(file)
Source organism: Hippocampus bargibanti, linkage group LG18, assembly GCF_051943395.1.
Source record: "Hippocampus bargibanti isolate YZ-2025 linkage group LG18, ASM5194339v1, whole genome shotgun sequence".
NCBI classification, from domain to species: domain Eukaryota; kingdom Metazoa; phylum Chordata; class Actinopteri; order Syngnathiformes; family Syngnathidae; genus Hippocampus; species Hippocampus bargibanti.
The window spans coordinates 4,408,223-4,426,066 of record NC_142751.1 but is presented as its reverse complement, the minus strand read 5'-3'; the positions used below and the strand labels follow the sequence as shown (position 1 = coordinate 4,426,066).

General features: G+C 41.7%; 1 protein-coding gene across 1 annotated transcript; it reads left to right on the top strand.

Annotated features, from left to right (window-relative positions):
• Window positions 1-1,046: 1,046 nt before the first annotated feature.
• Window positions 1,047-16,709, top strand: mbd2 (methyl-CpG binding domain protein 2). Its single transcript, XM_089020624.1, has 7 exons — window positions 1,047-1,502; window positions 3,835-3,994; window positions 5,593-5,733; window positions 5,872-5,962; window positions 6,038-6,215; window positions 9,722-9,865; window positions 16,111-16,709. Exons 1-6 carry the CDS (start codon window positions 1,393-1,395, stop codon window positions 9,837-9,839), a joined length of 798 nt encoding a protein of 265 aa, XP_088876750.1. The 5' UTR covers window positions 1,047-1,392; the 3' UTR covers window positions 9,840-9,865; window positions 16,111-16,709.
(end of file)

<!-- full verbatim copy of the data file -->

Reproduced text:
Source organism: Hippocampus bargibanti, linkage group LG18, assembly GCF_051943395.1.
Source record: "Hippocampus bargibanti isolate YZ-2025 linkage group LG18, ASM5194339v1, whole genome shotgun sequence".
NCBI classification, from domain to species: domain Eukaryota; kingdom Metazoa; phylum Chordata; class Actinopteri; order Syngnathiformes; family Syngnathidae; genus Hippocampus; species Hippocampus bargibanti.
The window spans coordinates 4,408,223-4,426,066 of record NC_142751.1 but is presented as its reverse complement, the minus strand read 5'-3'; the positions used below and the strand labels follow the sequence as shown (position 1 = coordinate 4,426,066).

General features: G+C 41.7%; 1 protein-coding gene across 1 annotated transcript; it reads left to right on the top strand.

Annotated features, from left to right (window-relative positions):
• Window positions 1-1,046: 1,046 nt before the first annotated feature.
• Window positions 1,047-16,709, top strand: mbd2 (methyl-CpG binding domain protein 2). Its single transcript, XM_089020624.1, has 7 exons — window positions 1,047-1,502; window positions 3,835-3,994; window positions 5,593-5,733; window positions 5,872-5,962; window positions 6,038-6,215; window positions 9,722-9,865; window positions 16,111-16,709. Exons 1-6 carry the CDS (start codon window positions 1,393-1,395, stop codon window positions 9,837-9,839), a joined length of 798 nt encoding a protein of 265 aa, XP_088876750.1. The 5' UTR covers window positions 1,047-1,392; the 3' UTR covers window positions 9,840-9,865; window positions 16,111-16,709.